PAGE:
The World Bank has awarded bonuses to at least four senior officials as it pursues a cost-cutting restructuring, raising concerns among staff, several sources told AFP on Wednesday.
A key figure involved in the anti-poverty lender's makeover, chief financial officer Bertrand Badre, received a $94,000 bonus for fiscal year 2014, in addition to his net annual salary of about $380,000, said Bank spokesman David Theis.
Until last year, the World Bank could only pay bonuses to officials stationed abroad but it changed its internal rules in July 2013 to include those based at its Washington headquarters.
"The World Bank needs to attract and retain senior management of high caliber, and on rare occasions we extend a 'scarce skills premium' for highly technical or key managerial positions," Theis said.
According to the spokesman, Badre, a French national who left his job as CFO of French bank Societe Generale to join the World Bank as finance managing director and CFO in March 2013, "has deep management experience in some of the largest financial institutions in Europe."
Under his leadership at the 188-nation institution, "we have been able to nearly double our financial firepower. This increased financial flexibility will allow us to help meet some of the great and pressing needs in the developing world."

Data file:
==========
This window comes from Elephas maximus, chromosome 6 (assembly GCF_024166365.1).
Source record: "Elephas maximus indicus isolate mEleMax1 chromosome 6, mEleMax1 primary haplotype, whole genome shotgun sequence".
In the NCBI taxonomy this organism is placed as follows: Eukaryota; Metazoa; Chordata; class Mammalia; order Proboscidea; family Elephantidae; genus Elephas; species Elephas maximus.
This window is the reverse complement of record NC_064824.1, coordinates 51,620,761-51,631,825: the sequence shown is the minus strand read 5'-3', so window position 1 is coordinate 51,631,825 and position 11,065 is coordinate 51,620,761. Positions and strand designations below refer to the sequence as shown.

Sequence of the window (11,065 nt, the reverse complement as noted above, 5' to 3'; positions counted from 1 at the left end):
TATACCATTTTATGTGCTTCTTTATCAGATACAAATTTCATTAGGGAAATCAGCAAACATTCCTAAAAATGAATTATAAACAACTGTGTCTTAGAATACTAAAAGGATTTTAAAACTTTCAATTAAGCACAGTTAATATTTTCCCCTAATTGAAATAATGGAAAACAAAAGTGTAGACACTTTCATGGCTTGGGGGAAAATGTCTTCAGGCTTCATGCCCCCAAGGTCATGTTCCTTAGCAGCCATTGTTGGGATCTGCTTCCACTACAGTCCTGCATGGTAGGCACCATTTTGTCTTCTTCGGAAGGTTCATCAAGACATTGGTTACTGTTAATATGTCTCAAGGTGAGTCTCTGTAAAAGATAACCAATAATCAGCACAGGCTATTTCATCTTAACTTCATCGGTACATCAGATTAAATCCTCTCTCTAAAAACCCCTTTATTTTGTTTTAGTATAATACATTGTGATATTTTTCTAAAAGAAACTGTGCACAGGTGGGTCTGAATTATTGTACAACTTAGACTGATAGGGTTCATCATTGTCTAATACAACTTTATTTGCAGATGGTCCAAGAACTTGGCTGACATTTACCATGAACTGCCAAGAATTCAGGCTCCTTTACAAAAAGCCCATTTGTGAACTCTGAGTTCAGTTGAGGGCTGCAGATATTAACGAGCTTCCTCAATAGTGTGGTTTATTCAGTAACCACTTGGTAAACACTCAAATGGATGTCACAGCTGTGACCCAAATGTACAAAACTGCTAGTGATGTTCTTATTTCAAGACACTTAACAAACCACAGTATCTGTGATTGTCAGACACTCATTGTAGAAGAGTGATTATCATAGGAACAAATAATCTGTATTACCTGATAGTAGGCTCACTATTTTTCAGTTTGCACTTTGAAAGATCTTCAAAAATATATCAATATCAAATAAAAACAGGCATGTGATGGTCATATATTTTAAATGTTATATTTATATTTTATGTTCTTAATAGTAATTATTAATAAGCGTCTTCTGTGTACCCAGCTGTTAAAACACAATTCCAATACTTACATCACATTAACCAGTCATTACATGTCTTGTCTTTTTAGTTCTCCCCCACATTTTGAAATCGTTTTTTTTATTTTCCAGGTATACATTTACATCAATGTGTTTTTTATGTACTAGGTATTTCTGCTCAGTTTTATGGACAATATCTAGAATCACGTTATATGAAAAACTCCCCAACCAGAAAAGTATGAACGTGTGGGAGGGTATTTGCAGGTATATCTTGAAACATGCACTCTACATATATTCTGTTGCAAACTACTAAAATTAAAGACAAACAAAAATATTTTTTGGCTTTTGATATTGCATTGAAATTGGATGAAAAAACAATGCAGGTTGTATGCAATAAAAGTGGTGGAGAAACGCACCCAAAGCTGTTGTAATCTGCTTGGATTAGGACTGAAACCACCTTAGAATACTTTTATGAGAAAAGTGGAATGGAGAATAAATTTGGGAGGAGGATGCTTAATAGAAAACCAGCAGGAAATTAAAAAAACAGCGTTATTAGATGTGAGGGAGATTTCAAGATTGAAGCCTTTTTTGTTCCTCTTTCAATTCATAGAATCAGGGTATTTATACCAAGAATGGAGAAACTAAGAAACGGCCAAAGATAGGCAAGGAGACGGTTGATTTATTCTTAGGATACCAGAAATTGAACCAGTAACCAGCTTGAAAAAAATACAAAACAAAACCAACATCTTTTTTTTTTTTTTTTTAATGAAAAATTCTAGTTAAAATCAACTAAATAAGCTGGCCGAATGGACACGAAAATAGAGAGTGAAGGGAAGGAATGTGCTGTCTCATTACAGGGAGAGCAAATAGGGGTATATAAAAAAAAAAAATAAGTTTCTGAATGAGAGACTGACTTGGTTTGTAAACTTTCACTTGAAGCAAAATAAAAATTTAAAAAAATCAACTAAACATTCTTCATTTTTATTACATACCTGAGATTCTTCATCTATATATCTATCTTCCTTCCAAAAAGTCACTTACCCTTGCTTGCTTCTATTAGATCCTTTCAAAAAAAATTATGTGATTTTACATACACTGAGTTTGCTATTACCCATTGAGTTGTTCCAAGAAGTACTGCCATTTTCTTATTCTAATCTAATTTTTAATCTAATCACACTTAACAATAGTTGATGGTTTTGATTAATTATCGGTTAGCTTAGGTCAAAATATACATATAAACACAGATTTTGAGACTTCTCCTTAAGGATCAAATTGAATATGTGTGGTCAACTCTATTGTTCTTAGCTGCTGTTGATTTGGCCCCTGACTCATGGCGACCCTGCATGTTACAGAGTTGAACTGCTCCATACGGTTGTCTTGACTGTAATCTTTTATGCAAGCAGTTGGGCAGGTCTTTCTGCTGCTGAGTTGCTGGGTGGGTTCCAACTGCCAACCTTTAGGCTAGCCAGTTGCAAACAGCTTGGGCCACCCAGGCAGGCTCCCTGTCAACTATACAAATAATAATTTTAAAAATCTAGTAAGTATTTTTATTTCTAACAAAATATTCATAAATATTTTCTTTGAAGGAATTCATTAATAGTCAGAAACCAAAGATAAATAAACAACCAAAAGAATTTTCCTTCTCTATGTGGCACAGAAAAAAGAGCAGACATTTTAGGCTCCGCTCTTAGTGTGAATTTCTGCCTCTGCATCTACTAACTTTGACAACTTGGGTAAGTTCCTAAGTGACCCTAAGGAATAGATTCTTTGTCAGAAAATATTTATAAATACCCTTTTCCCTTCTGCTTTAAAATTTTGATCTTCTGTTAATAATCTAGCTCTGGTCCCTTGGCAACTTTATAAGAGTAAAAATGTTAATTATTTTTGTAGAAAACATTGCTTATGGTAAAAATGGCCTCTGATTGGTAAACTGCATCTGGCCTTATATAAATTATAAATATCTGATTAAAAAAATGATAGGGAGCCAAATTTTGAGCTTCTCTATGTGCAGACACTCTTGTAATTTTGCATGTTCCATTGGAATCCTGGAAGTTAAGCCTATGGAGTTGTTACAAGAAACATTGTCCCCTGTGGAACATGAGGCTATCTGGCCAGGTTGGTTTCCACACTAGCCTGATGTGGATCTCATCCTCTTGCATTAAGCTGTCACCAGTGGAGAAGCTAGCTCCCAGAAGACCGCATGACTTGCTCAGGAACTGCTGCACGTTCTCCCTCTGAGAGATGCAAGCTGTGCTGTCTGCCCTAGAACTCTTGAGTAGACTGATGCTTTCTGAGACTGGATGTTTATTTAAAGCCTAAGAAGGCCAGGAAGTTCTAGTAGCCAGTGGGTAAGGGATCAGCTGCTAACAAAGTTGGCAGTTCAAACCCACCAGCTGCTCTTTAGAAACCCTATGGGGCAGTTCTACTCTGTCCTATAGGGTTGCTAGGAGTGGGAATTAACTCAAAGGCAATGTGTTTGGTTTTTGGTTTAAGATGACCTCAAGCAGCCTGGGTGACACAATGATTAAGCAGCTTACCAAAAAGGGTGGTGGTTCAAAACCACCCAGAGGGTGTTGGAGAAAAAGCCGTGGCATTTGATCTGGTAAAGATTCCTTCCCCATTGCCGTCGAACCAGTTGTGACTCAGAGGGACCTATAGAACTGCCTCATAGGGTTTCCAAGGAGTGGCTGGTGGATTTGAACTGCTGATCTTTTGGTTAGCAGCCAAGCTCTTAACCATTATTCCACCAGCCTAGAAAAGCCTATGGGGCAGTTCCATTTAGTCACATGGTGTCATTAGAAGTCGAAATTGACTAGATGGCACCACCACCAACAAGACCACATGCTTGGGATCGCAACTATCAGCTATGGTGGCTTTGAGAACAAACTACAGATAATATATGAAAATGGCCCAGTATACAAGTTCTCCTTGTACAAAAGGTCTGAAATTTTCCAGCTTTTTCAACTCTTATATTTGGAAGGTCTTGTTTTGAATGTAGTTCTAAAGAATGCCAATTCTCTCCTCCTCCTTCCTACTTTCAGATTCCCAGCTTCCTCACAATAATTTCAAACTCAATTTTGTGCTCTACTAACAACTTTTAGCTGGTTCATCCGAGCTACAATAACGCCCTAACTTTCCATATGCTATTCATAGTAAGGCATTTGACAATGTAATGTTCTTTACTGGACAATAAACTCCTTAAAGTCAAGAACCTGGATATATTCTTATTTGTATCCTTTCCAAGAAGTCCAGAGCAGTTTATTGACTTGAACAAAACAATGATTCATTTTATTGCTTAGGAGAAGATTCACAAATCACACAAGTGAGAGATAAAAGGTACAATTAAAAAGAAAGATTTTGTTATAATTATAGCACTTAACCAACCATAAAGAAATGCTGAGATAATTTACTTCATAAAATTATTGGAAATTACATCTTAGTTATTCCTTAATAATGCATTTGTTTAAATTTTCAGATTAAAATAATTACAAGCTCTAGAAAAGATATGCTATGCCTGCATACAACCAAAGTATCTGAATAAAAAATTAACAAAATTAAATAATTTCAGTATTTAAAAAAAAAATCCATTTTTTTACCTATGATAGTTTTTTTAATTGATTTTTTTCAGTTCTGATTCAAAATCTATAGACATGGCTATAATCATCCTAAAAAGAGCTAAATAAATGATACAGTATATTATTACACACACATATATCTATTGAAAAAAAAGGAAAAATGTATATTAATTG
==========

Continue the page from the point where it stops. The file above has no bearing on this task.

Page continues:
A person close to the World Bank said that at least four directors have received bonuses that were renewing concerns about the management of the global development lender.
"This information is very surprising when it is known that the Bank is in the process of cutting $400 million from its budget," said Nicolas Mombrial, head of the anti-poverty nonprofit organization Oxfam, in Washington.
The World Bank's major reform and restructuring program under way under President Jim Yong Kim aims to reduce spending by $400 million by 2016, in a total budget of $5.0 billion. It has not ruled out job cuts to reach that goal.
"The bonuses to senior bank staff, and the reported disquiet among staff, re-emphasize civil society concerns about the efficacy of president Jim Kim's strategy and the re-structuring that followed," said the Bretton Woods Project, an NGO, in an email to AFP.
In June, the World Bank's staff association expressed its concerns about the reorganization in a letter to Kim.
"We don't know what our work will consist of or whether and how we will work better in the new structure. We don't know where we will sit. And, we don't know if we will have jobs," they wrote in the letter obtained by AFP.
The World Bank indicated to AFP that Badre declined to comment on the subject.